== "foo"

>> as text! <foo>
== "foo"

You can switch any string type over to any other:

>> as tag! #foo
== <foo>

It lets you make the copying decision--often you probably don't need it. And it's really only two more characters than today's copying "spelling of" operation, on the off chance you need to copy:

copy as text! x
spelling-of x

So with TO freed up, the concept is that the TO-TEXT conversions can act MOLD-like, and giving you whatever delimiters you "expect" to see:

>> to text! quote #foo
== "#foo"

>> to text! quote <foo>
== "<foo>"

Since TO makes copies, it's a good fit. Those delimiters/sigils need to actually be in there, visited by series traversals.

It may not be exactly MOLD, the needs for TO TEXT! of a CHAR! might not want to put the delimiters on. Maybe feeding it a BLOCK! would be invalid, even, just because there's so many potential ways to make strings out of blocks (evaluative, unevaluative, spaced, unspaced, with brackets, without brackets...)

But it would be moldish-enough that you would get the delimiters on your strings:

>> to text! "foo"
== {"foo"}

I guess the same would be true for the other ANY-STRING!s.

>> to tag! #foo
== <#foo>

>> to issue! <foo>
== #<foo> ;-- or however this construction-syntax-es

It raises more questions for what things like blocks should do, though:

>> to tag! [a b c]
== <[a b c]> ;-- hmmm.

How would AS EMAIL! (AS IDENTITY!) work?

I've spoken recently about the importance of being able to be able to "namespace" things by their string type. e.g. if you have an ACTION! defined via FUNCTION in TLS named CLIENT-HELLO, but also want to talk about the CLIENT-HELLO being a state you are in, why use a WORD! both times?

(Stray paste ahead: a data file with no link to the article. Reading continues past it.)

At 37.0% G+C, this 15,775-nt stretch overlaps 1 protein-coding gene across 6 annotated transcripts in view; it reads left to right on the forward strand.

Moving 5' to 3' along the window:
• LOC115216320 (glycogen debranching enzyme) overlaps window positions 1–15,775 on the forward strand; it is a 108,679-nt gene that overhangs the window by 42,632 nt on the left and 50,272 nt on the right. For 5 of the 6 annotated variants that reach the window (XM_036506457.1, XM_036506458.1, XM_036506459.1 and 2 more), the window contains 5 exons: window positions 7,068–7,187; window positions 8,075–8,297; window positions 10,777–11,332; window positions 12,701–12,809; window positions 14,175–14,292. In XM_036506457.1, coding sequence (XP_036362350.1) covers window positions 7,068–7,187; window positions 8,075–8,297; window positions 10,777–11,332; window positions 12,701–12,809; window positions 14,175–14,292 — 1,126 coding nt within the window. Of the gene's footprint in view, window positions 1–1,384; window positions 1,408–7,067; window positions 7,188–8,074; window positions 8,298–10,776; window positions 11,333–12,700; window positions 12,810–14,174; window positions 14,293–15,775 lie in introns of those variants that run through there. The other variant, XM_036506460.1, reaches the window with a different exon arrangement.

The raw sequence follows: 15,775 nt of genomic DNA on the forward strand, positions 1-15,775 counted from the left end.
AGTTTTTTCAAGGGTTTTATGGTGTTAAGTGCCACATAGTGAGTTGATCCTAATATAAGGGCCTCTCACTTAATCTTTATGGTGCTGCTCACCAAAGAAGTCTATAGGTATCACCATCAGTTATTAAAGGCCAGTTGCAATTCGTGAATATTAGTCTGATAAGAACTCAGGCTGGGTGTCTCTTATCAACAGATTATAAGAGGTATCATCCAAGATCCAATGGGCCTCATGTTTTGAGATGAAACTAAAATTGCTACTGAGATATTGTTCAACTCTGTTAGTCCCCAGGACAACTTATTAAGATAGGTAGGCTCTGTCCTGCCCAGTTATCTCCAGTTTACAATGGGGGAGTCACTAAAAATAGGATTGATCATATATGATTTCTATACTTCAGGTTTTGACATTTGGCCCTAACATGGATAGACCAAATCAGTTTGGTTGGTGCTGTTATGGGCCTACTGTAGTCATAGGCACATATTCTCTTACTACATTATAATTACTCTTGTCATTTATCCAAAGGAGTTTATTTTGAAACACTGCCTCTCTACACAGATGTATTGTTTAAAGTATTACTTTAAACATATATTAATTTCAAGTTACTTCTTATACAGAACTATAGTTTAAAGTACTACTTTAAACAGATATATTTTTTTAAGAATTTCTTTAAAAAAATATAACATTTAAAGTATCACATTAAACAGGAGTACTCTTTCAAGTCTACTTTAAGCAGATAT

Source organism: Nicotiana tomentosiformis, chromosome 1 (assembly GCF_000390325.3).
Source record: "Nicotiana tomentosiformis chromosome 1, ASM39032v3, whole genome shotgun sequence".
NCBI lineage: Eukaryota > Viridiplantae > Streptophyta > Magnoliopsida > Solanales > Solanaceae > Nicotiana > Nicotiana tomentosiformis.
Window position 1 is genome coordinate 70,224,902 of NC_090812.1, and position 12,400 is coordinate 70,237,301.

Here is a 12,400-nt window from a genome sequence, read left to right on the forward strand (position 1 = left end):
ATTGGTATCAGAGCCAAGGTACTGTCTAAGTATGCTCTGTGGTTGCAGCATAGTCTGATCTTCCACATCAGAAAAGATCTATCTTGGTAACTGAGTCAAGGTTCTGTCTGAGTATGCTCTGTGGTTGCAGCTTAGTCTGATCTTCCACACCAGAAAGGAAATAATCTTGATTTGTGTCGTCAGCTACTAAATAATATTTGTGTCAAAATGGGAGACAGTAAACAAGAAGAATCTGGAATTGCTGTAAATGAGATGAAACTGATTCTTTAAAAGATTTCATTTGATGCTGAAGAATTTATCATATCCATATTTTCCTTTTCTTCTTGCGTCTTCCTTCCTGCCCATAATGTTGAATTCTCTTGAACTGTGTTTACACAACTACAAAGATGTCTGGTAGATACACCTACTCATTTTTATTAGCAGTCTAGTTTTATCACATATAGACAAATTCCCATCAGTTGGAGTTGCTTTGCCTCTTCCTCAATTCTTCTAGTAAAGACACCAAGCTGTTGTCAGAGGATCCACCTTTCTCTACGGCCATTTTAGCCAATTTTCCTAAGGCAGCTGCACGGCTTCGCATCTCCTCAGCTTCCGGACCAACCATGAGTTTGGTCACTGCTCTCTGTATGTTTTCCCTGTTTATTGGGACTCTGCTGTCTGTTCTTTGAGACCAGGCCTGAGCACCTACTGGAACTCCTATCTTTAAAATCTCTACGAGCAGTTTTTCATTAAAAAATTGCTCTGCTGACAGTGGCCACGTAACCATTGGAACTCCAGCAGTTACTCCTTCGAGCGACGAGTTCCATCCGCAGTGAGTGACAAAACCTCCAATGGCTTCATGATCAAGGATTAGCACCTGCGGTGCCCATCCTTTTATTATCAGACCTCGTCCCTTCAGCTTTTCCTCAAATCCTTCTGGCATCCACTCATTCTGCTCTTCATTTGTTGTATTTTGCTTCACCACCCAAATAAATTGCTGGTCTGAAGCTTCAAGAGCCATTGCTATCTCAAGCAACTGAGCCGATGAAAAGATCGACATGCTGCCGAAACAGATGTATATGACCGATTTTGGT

instructions: [... client-hello ...]
 parse instructions [
     some [... 'client-hello (client-hello arg1 arg2...) ...]

It's lame to have to come up with new words each time you want to talk about a different aspect of things, or put things in namespaces. Why not use a different datatype?

 instructions: [... <client-hello> ...]
 parse instructions [
     some [... <client-hello> (client-hello arg1 arg2...) ...]

It makes it easier to keep track of things. And being able to flip easily back and forth with AS...especially when it doesn't mean you're making series copies each useful.

But here's a puzzle. That means you want this:

>> as tag! @foo
== <foo>

>> as identity! quote foo:
== @foo

But if foo@bar for EMAIL! and @foo are the same data type (as Red has made them), what does the AS conversion mean there? The sigil is not always at the beginning.